Thursday, April 10, 2014

What the Academics Say about Walking the Walk

In August I began and iTunes U course called Becoming a Digital School Administrator.  This “course” is actually a collection of resources created by practicing building principals or assistant principals. It is designed for prospective administrators or current administrators who wish to pick up their tech leadership games.

The course's premise is that in order to be successful at leading technology integration the administrators need to “walk the walk”.  As former principal Chris Toy notes,

Your staff will watch very carefully to see whether you have the strength of your own convictions. If they see that you are unwilling to “walk the talk” about integrating technology as a resource for teaching and learning, it is all but certain there will be less willingness on their part to take risks or to do the extra work required to learn about implementing and integrating technology.
morgueFile free photo by jorgeyu
In May, I will once again be teaching the Leadership in Technology course at Madonna University.  I hope to include some of the resources I have collected from administrators who have contributed to my course.  However, it occurred to me that in an academic setting I should provide some scholarly justification for my argument that technology leaders should model the use of technology. After doing some digging I am happy to report that research supports this view.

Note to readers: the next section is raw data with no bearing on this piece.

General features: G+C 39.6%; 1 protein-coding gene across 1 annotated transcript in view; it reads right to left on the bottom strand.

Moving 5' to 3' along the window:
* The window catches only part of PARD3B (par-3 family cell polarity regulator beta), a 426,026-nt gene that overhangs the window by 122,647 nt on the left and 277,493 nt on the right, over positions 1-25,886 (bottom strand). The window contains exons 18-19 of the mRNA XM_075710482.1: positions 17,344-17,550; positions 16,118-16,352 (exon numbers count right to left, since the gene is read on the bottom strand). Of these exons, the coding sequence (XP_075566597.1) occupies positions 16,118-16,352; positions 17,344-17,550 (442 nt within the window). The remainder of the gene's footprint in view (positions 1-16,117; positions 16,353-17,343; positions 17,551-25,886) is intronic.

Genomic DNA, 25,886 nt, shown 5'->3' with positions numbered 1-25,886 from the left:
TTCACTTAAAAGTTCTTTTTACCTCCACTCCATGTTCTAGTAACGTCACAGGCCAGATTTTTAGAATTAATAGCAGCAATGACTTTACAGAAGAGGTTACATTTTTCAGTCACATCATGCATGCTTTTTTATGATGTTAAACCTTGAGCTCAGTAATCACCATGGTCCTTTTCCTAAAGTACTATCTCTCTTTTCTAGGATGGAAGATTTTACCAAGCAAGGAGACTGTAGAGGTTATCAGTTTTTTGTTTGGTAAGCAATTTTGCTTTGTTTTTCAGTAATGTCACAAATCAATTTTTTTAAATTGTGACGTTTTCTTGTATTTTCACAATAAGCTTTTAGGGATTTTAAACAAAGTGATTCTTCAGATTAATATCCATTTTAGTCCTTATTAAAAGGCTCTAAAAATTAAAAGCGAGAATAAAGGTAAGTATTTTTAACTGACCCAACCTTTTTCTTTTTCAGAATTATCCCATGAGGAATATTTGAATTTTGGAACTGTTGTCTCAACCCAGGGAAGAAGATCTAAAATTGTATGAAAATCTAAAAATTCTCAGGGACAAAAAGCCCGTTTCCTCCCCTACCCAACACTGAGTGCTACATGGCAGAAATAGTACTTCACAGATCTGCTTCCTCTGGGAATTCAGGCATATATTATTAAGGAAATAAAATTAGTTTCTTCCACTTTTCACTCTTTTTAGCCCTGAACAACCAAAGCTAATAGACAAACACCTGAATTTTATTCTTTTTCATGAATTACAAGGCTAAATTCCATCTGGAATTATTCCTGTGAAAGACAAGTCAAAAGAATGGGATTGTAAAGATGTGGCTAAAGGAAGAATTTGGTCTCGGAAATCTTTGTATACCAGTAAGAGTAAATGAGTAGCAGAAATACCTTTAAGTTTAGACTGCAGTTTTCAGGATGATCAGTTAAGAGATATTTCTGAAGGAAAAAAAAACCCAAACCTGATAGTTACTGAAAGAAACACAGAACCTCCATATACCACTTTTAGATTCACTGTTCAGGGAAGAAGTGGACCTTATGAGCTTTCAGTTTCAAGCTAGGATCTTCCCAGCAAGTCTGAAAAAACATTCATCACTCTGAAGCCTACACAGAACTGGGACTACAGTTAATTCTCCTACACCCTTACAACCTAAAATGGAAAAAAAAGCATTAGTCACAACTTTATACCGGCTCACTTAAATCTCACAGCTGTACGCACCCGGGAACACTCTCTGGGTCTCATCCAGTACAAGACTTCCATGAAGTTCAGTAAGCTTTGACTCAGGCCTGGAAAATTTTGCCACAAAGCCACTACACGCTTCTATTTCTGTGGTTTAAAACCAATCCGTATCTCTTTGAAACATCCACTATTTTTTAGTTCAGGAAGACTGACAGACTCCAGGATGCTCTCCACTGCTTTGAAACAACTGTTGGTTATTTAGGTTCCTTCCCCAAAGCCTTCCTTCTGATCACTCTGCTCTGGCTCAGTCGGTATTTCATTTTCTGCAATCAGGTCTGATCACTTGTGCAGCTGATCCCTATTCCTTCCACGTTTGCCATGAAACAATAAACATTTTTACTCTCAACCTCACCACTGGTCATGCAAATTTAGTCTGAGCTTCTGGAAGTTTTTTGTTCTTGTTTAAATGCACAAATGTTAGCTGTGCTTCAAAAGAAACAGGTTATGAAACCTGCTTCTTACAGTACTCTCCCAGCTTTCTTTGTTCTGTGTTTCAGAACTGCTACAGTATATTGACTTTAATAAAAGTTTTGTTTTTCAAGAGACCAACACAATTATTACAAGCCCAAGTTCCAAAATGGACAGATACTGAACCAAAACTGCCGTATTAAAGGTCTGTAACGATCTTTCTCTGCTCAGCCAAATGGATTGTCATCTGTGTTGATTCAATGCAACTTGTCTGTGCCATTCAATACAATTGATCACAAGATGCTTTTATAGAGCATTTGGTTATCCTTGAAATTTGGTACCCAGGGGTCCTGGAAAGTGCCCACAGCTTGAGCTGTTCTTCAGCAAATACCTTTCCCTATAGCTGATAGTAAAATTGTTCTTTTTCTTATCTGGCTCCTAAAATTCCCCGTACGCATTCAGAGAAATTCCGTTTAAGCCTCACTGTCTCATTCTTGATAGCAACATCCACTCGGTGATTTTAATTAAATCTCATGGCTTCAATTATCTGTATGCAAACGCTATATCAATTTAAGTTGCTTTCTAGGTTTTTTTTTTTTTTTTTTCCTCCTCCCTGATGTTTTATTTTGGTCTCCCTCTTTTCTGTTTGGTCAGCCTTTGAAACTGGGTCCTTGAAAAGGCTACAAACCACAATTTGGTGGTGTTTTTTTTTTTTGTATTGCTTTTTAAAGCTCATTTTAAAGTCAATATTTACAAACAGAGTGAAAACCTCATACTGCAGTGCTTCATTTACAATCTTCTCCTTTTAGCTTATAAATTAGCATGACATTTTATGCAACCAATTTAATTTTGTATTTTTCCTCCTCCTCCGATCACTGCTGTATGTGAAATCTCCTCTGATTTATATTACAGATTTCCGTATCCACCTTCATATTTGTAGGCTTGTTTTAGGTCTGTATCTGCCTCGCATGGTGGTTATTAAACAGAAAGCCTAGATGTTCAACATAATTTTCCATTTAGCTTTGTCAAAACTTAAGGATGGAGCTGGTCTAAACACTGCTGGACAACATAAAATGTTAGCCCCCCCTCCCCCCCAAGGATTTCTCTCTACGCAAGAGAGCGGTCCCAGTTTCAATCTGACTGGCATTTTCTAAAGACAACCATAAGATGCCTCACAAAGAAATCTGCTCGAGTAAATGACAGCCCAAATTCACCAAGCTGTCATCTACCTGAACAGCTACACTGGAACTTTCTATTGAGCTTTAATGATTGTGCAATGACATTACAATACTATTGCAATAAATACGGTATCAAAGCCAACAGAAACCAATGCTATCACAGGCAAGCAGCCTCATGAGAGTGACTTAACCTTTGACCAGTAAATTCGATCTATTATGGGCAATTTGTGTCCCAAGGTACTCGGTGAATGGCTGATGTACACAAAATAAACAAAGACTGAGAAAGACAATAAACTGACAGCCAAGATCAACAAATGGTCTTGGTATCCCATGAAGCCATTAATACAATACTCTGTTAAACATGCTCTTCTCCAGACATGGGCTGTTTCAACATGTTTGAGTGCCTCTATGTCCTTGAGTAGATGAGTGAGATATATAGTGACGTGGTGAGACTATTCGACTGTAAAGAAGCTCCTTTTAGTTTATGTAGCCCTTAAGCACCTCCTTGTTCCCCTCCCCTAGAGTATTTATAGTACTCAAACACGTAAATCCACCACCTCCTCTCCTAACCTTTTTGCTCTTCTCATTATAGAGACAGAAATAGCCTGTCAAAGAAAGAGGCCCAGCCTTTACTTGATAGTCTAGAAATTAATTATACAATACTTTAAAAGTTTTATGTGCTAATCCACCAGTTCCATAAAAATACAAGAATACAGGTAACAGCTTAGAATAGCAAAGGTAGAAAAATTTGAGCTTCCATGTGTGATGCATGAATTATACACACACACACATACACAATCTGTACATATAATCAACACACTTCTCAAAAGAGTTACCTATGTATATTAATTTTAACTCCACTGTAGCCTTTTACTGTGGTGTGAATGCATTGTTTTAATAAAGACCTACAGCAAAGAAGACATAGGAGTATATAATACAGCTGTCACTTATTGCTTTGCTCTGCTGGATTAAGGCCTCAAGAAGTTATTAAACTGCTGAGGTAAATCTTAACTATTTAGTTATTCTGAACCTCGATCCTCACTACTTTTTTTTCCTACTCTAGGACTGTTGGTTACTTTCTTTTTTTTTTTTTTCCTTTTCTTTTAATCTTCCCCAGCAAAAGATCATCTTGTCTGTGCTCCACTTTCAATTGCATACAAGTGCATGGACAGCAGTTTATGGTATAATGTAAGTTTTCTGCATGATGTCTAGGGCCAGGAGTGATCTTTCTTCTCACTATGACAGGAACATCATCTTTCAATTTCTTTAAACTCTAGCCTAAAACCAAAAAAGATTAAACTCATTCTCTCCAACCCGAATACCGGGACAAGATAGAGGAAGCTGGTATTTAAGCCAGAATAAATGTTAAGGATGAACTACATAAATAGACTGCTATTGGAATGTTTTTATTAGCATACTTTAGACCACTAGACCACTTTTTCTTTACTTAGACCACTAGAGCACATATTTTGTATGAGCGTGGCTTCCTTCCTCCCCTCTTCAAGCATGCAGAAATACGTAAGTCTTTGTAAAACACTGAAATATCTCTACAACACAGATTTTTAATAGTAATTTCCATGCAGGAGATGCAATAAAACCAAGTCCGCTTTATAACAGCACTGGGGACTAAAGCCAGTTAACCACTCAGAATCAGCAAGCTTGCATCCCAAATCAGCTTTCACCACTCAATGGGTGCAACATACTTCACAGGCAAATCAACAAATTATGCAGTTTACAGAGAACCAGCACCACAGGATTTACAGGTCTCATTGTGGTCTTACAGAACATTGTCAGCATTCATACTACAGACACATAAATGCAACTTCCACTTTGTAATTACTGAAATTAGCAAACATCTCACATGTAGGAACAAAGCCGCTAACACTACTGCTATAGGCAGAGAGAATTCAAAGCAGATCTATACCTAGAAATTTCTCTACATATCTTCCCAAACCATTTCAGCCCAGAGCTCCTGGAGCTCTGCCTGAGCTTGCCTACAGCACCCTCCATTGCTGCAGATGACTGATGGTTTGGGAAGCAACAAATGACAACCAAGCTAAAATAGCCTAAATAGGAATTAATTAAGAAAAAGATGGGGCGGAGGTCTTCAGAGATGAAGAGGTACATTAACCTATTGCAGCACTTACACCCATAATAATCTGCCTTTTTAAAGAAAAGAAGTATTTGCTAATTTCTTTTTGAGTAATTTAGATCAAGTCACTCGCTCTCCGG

In “School Technology Leadership:An Empirical Investigation of Prevalence and Impact” (2003) Ronald E. Anderson and Sara Dexter report that, 

The literature providing recommendations for technology leaders’ skill sets usually asserts that principals should learn how to operate technology and use it whenever possible for carrying out their own duties, especially to communicate with others (cf. Dempsey, 1999; Hall,1999; Jewel, 1998-99; Thomas & Knezak, 1991; Thorman & Anderson, 1991).

Perhaps more significantly Phillip M. Podsakoff, identify “Providing an Appropriate Model” as a key behavior associated with transformational leaders.*  The Ontario Leadership Framework 2012 reviews the research on educational leadership research and notes that 

Leading by example, or modeling, is associated with “authentic” approaches to leadership.  Modeling can serve to demonstrate such productive practices as transparent decision making and such positive dispositions as confidence, optimism, resilience and consistency between words and deeds. . . . When leaders serve as models of appropriate behaviors and attitudes, they help build trust and respect among their colleagues.

Though modeling in educational leadership is a rather obscure topic, I feel as though I have some academic substantiation for advocating that tech leaders walk the walk.

*Phillip M. Podsakoff,, "Transformational Leadership Behaviors and their Effects on Followers"  Leadership Quarterly 1990.  p. 122.

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